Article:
No wind. Or is there?

We continued our slog down Long Island Sound towards New York in dead calm, motoring again. We wanted to get to Manhasset Bay where our friend Alan on Snow White was anchored. We saw more weather moving in and hoped we could get the anchor down before the rain.

Three hours before our turn into the bay Jack said, “We have no wind.”

I know that, I thought, that’s why we’re motoring.

“Really,” he said. “The instrument says 0.0. It should show our apparent wind while we’re moving.”

Sure enough, the instrument and the repeater both registered 0.0. We stepped out on deck and looked up. The little cups that spin with the wind were just sitting there. Huh? We weren’t hit with a gust or anything. How could it just stop working? A couple of hours later the wind actually kicked up and still the thing wouldn’t budge. Jack was grumbling non-stop about things breaking.

We turned into the bay in what felt like 15 knots and as we went further in we came under the protection of the shore. I stood on deck with the binoculars trying to get the lay of the land and spot Snow White.

“I think it see it,” I yelled, “but it looks like nothing but moorings.” I strained to see where boats were anchored.

Just then an old flat bottom skiff motored towards us. The driver slowed down as he approached and called out.

“Pick up any yellow mooring. It’s free for two nights. If you need launch service call on channel 9!”

We like free, and we easily found an empty mooring right next to Snow White, who was anchored just on the edge of the mooring field. In five minutes we were secure, just as the rain started.


Alan finally noticed us and dinghied over in the rain. We had a nice reunion dinner and we regaled each other with our adventures since we last saw each other in Norfolk, VA. We told him about our wind instrument and he matter-of-factly suggested it was just in need of a cleaning, which involves a trip up the mast, something I’m not willing to do, nor do I trust myself hoisting Jack up, even with an electric winch.

“I’ll do it,” Alan said. Are you kidding?! I love cruising people, and they must think we’re so lame because we don’t know what we’re doing and we’re old. But yes, Alan, we’d love for you to go up our mast!

The next morning he arrived with a set of ascenders and proceeded to march his way up our 60-foot mast as if he hadn’t a care in the world. I hid down below, cell phone ready to dial 911 in case I heard a loud thud.





There was no thud. Alan brought the offending piece of gear down and he and Jack probed it and squirted it and blessed it and Alan scampered back up and reinstalled it. Success! We have wind! Or at least we know the speed of it.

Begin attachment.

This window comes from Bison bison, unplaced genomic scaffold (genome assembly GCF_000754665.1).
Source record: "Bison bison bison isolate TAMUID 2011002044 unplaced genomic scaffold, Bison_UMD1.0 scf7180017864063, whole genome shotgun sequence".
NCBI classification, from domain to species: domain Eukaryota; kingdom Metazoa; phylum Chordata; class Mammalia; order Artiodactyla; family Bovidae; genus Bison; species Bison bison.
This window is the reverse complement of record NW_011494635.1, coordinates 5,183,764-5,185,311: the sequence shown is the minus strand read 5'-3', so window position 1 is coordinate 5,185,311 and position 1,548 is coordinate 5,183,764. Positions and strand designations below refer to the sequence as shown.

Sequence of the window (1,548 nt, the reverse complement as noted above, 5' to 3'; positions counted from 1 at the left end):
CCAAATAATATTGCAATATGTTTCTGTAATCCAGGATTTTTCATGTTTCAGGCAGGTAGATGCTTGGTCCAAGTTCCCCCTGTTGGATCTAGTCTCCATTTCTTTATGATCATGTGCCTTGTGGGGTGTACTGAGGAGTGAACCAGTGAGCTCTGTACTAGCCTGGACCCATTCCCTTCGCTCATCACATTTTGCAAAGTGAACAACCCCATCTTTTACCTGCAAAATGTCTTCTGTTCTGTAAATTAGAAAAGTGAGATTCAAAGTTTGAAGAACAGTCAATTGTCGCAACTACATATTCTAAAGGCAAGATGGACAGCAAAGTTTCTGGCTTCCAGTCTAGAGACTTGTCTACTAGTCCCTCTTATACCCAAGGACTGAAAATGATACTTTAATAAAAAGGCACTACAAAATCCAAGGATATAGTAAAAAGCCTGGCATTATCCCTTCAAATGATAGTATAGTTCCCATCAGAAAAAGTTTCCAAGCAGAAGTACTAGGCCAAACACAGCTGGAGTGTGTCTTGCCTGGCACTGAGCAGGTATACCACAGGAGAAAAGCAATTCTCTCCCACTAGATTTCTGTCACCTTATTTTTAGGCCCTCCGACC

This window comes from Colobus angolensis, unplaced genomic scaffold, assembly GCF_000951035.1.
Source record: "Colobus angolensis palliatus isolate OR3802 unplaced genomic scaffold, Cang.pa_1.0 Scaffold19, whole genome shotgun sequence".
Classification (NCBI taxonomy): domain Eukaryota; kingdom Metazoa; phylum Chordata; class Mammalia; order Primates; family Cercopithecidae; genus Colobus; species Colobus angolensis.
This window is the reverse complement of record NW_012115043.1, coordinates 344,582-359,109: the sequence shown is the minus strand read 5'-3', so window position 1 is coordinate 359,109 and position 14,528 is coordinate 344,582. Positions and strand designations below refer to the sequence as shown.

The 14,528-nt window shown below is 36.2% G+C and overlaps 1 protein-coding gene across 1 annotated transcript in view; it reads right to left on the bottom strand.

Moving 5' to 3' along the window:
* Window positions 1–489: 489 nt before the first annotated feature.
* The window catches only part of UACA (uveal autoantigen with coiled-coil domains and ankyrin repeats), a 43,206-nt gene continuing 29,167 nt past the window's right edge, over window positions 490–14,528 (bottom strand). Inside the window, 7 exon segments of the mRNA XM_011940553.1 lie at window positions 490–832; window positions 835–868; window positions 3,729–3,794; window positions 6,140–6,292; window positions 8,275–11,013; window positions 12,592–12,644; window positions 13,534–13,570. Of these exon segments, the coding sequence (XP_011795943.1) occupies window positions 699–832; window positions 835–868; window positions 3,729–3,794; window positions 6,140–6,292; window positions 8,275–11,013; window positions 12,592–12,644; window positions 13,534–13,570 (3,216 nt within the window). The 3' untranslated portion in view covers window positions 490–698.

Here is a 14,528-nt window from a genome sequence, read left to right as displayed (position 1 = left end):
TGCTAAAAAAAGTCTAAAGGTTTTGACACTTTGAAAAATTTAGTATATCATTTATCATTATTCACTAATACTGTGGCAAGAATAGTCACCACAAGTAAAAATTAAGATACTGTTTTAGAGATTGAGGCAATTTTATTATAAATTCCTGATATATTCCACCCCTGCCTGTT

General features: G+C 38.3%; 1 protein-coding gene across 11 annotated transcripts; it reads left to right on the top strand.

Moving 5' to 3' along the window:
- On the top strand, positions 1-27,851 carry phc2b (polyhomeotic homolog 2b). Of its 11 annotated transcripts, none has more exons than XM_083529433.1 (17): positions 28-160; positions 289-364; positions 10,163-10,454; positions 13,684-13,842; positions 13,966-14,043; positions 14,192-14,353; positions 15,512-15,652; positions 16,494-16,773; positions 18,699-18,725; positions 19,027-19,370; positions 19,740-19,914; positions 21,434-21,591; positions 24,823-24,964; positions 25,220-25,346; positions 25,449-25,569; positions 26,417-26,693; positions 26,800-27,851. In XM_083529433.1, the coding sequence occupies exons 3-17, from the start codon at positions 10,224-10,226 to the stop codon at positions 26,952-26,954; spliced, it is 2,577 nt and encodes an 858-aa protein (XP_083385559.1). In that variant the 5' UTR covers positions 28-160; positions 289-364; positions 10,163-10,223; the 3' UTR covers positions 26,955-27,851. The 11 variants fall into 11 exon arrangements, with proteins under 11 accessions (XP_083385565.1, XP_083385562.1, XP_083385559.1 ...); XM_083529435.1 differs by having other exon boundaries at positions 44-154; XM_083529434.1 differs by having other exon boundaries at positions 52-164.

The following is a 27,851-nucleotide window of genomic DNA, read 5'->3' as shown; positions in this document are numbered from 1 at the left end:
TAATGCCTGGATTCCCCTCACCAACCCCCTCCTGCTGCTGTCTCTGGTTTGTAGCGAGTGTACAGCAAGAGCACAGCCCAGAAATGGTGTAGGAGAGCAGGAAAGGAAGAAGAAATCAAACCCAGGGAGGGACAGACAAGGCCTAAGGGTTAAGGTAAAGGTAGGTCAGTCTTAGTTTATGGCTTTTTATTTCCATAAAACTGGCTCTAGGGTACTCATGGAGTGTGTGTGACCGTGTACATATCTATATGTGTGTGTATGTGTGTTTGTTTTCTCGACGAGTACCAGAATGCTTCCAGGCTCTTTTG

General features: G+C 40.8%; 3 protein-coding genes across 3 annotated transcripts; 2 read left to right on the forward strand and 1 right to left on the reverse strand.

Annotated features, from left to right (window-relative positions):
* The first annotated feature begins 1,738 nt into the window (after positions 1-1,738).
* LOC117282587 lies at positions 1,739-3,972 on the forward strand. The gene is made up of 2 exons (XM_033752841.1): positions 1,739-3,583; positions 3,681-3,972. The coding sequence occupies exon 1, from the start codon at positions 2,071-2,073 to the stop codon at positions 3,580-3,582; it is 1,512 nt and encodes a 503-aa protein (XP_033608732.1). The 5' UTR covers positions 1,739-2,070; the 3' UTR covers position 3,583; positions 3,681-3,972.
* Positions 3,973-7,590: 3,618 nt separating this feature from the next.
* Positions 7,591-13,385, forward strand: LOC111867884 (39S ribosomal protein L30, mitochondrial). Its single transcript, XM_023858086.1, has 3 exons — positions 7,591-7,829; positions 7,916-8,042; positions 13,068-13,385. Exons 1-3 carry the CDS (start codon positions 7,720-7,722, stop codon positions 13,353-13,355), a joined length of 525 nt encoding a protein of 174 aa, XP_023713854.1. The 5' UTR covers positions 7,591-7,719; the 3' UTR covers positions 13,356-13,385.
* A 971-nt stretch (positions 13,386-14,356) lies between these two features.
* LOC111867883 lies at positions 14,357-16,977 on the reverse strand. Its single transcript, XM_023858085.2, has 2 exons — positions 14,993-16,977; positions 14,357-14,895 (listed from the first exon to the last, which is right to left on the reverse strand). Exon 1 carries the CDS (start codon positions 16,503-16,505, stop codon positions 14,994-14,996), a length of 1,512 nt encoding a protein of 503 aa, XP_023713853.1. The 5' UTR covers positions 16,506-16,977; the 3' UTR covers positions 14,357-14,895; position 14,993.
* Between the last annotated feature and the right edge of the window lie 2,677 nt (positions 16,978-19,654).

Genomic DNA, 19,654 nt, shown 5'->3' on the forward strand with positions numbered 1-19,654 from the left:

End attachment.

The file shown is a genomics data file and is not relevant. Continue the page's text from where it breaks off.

That was above and beyond for Alan to do. After Jack saw how easy the ascenders are he’s considering getting a set for himself because this is not the last time someone’s going to have to chase down a problem at the top of the mast and we can’t always count on Alan to be anchored nearby.

I’ll still be below with my hand on the cell phone.


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3 Responses to No wind. Or is there?

  1. Jenny

    were you at least looking for “Loo-tenant Da-an” ? that would have been first thing in our head….
    wow…and cool ! let me have a turn !

  2. clarkhaley

    My wife (Michelle) hoists me up our mast when it must be done. Going up is a breeze because the spinlocks and the self tailing winch ensure that I will stay up. It’s the coming down that always makes me a bit nervous!! When I call for her to start lowering, I always lock my legs around the mast until I’m confident that she hasn’t lost control of the line around the winch. After dozens of ascents, Michelle has never let me fall and I don’t think you would let Jack fall either, but I feel for you – 60 feet is a long way up!!

    See you in a couple of weeks in Annapolis!

    Clark Haley
    Double Wide

  3. Jim

    Ascenders are not as easy to use as they look; I get worn out just thinking of it – Alan probably made it look easy. I like going aloft, but want someone very dependable handling the line, and now I always use a back-up line as well.
    Another option is mast steps – steps sewn into a web with sail slugs on it – hoist the mast steps up the mast, then climb the steps – with a bosun’s chair as a backup, and to sit in and move around the mast while working aloft

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